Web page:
By David Hunter
A boring day, with a big old mountain to finish. The break will be allowed to take a big gap, as they’ll need over 6 minutes of a head start to survive the climb, if it’s full of rouleurs. I remember one year a group starting the final climb with over 8 minutes and still not surviving to the end.
8.2km at 8.9% is a proper test of climbing legs. The easy day won’t be to the liking of all the climbers, most of them would prefer a tougher day in the saddle. The climb is unforgiving, with few easy sections. This is will explode the bunch and lots of riders will fall out of the GC picture. As the final 2.5km averages 11%, I think we’ll see most of the riders waiting until near the end before launching attacks, you must save energy for a demanding finish to the climb.
Cool and wet, quite a culture shock after the last few days of glorious sunshine. Some riders will love this, others won’t be so keen. There is also a real chance of thunderstorms during the race, something similar to the Dauphiné stage on Saturday. We also have a relatively strong headwind for much of the climb.
Tiesj Benoot – did someone say cold and wet? After crashing out of Paris-Roubaix, Tiesj took some time off the bike before heading back to Granada for an altitude camp. The camp was a huge success and he feels fresh and ready for his next block of racing, which includes this race and the Tour de France. The Belgian is an underrated climber, despite some impressive results in World Tour races. The bad weather is to his liking and he’ll hope for an impressive performance.
Hugh Carthy – another rider who won’t mind a bit of rain. After a successful Giro, he arrives here looking to take advantage of some good climbing legs. His performances in Italy has made him a firm favourite with many fans, his attacking style is to the liking of most observers. Carthy is a very talented climber and his aggression is something that could work in his favour. As the other riders look at each other, don’t be surprised to see him launch a long-range attack.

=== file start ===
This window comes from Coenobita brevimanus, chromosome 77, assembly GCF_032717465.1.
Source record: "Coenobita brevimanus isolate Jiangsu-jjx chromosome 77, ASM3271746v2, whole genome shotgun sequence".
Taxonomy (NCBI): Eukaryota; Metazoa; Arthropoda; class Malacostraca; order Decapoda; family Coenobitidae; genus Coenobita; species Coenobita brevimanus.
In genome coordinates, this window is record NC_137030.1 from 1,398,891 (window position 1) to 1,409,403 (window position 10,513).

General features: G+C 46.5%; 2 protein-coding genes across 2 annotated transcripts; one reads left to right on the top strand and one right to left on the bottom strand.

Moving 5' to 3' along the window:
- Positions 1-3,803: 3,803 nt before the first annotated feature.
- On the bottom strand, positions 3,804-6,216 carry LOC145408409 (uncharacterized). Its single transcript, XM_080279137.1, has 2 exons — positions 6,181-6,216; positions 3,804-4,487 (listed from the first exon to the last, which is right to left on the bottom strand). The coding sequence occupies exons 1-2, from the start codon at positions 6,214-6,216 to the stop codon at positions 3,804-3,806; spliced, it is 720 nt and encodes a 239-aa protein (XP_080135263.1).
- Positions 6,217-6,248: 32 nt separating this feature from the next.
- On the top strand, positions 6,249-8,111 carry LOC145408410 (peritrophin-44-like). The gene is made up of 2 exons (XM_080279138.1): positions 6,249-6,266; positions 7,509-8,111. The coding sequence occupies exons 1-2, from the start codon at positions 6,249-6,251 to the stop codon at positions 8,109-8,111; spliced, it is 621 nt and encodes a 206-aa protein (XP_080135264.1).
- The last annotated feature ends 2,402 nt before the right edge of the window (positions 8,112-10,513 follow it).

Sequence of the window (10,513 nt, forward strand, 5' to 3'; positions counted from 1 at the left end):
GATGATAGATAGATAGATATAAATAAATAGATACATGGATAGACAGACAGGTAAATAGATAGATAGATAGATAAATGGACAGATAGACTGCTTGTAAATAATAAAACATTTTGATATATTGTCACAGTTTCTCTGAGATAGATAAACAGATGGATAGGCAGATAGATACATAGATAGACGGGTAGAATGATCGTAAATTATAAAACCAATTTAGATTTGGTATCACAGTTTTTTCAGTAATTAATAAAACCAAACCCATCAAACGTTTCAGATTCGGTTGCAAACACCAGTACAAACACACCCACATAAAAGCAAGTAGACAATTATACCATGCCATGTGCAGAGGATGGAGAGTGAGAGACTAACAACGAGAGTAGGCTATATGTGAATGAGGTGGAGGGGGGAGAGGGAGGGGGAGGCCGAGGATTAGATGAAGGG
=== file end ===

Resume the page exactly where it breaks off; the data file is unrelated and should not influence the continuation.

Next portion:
Egan Bernal – now that Thomas is out of the race, Bernal is the sole leader for Team INEOS. A training crash caused the Colombian to miss the Giro, allowing him the chance to ride for personal glory in this race and the Tour de France, now that Froome is out. The word on the street was that he was flying in training and starts this stage as the big favourite. He’s enjoyed a fine season, winning Paris-Nice and finishing 3rd in Catalunya, but he’s yet to taste stage success. In fact, it’s been over a year since he raised his hands in glory.
Enric Mas – was brilliant in the 2018 Vuelta and I’m very excited to see what he can achieve in the Tour de France. Before we get there, he has a big chance of success in this race. The Spaniard is a brilliant climber and a relatively light race schedule means he should be very fresh for this race. He’ll have Kasper Asgreen to help guide him into position and I hope to see him go toe-to-toe with Bernal.
Domenico Pozzovivo – rode the Giro in support of Nibali, but now gets to ride for himself. The little Italian shows no sign of slowing down, despite entering the twilight of his career. He has a good record in this race and the final climb is ideal for him, being small will certainly be an advantage given the gradient. He’s a great climber, but not a rider who wins very often.
Patrick Konrad – speaking of riders who don’t win very often, Konrad has never won a professional race. Now 27 years old, I think it won’t be long until he takes that first win. The Austrian is a solid climber, but his start to the season wasn’t very impressive. A strong Ardennes campaign seems to have put him back on track and I think he’ll be challenging for the stage win.
Simon Špilak – another rider who’ll love the cold and rain. The Slovenian is one of the best riders in tough conditions, which is why he always does well in Switzerland. Katusha have not enjoyed a very good season and there will be pressure on Špilak to step up and deliver a big result in this race. He has the experience and the race craft to ensure he competes for the win.
Carlos Betancur – 11th in Romandie was a positive sign for long suffering Betancur fans. Such a talented rider, but also a frustrating one. I think we’d all love to see him back to his best; he is a magnificent climber on his day. Movistar have Soler and Betancur, which could give them an advantage towards the end of the stage. Hopefully the Colombian can remind everyone just how good he is.
Wilco Kelderman – it’s always hard to predict how a rider performs after a long spell out, but he certainly should be fresh. This is his first race since Catalunya, which was back in late March. If you forget about the injury for a minute, you might remember that he’s a fantastic climber and packs a fast sprint. If his legs respond well, he has every chance of challenging for the win.
Rui Costa – breakaway hopeful number 1.
Simon Pellaud – breakaway hopeful number 2.
This is a weird day to predict. Basically, the peloton will simply roll around for 3 hours and then climb for 30 minutes. We also have a group of talented climbers riding their first races since injury, some riders who arrive here to prepare for the Tour and some who have just done the Giro. Team Ineos are in need of some good news and Egan Bernal will deliver for them.
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